- The Washington Times - Wednesday, February 11, 2004

CAPE TOWN, South Africa — Former President F.W. de Klerk, who negotiated the end of the oppressive white-minority regime his party created, warned this week that South African democracy is being undercut by the same racial divides of a decade ago.

“Our democracy, although stable, is not very healthy,” Mr. de Klerk said in an interview Monday, as South Africa celebrates 10 years since apartheid’s demise.

As campaigning begins for the country’s third all-race elections April 14, race and ethnicity remain the defining factor in party politics, Mr. de Klerk said. The ruling African National Congress is assured a sweeping victory in a country where blacks represent 75 percent of the 45 million people, leaving minority-based parties to fight it out over a small slice of government.

“I would have liked to see more of a realignment of politics … to a much more value-based dispensation,” Mr. de Klerk said at his Cape Town-based foundation, which promotes reconciliation.

Despite the challenges, Mr. de Klerk, 67, believes the country is on the right track. The economy is growing, and remarkable good will exists among South Africa’s divergent peoples, he said.

With time, he predicted, political alliances will reform around policy positions, and the ANC will lose its overwhelming influence.

“The ANC alliance, with its two-thirds of the vote, was based on a common purpose, and that was the end of the apartheid system,” he said. “That cement is gone.”

The scion of an Afrikaner political clan, Mr. de Klerk stunned the world within six months of coming to power in 1989 by freeing Nelson Mandela after 27 years in prison and legalizing the ANC. He then engaged in negotiations that ended white-minority rule and saw Mr. Mandela elected South Africa’s first black president in April 1994.

His efforts won him a share of the Nobel Peace Prize with Mr. Mandela in 1993, but also cost his National Party its place at the pinnacle of power. Unable to shrug off its apartheid history, the renamed New National Party saw its share of the vote fall from more than 20 percent in 1994 to less than 7 percent in 1999.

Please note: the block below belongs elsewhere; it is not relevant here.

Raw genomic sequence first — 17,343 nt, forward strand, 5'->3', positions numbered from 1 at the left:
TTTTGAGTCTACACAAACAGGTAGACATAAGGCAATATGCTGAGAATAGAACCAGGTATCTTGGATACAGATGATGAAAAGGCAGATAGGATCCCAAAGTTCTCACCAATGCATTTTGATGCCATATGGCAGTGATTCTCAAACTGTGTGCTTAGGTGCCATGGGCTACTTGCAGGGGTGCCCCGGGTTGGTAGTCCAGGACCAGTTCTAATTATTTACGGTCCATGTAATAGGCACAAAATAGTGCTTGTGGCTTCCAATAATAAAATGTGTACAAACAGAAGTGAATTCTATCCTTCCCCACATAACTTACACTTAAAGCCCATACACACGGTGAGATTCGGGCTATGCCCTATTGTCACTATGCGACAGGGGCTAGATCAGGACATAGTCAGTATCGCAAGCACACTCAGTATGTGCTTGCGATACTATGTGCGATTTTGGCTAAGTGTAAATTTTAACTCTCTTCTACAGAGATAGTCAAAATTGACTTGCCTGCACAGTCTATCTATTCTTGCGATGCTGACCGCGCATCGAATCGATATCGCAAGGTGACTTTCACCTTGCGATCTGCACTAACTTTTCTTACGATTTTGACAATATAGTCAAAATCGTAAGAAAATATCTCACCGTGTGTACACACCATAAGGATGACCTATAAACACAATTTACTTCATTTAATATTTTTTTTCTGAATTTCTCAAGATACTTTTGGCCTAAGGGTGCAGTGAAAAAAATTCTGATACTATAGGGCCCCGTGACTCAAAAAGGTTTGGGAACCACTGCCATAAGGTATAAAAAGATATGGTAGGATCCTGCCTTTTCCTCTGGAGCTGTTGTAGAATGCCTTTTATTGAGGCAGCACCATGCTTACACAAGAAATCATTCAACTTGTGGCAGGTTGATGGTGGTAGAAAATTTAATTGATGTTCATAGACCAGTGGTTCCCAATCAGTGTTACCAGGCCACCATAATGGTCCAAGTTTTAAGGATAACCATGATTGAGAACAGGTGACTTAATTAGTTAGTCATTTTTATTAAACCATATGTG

Mr. de Klerk served as deputy president in a power-sharing government led by Mr. Mandela but quit the post in 1996 and resigned as party leader a year later, saying he wanted to help the National Party break with the past.

“When tough political fights start, there is unfortunately still a tendency to draw a caricature of the National Party,” he said. “In order to drum up support, that apartheid ghost is given new breath.”

Since then, he has kept a low political profile, interrupted by a highly publicized spat with the Truth and Reconciliation Commission that investigated apartheid-era atrocities. Mr. de Klerk refused to apply for amnesty from the commission and was criticized by its chairman, fellow Nobel laureate Archbishop Desmond Tutu, for insisting he was unaware of widespread torture and brutality by government security forces when he was president.

Perhaps feeling eclipsed by Mr. Mandela, Mr. de Klerk now is quick to point out his party’s role in bringing about peaceful transformation in South Africa.

“We — my old party — abolished apartheid, not the ANC,” Mr. de Klerk said. “When President Mandela acceded in 1994, he received a clean slate.”

Mr. de Klerk accused the ANC of encouraging a “sort of new apartheid” by clinging to a rigid program of affirmative action. He also said the government of President Thabo Mbeki, who succeeded Mandela, could have been more aggressive about fighting AIDS in South Africa and urging political reform in its tumultuous neighbor, Zimbabwe.

Ever the pragmatist, however, Mr. de Klerk welcomes his former party’s election alliance with the ANC as a necessary “consensus-seeking process” in South African politics.

“The new South Africa is a much better place now than had we tried to cling to a system which had become morally unjust,” he said. “I am positive about our future.”

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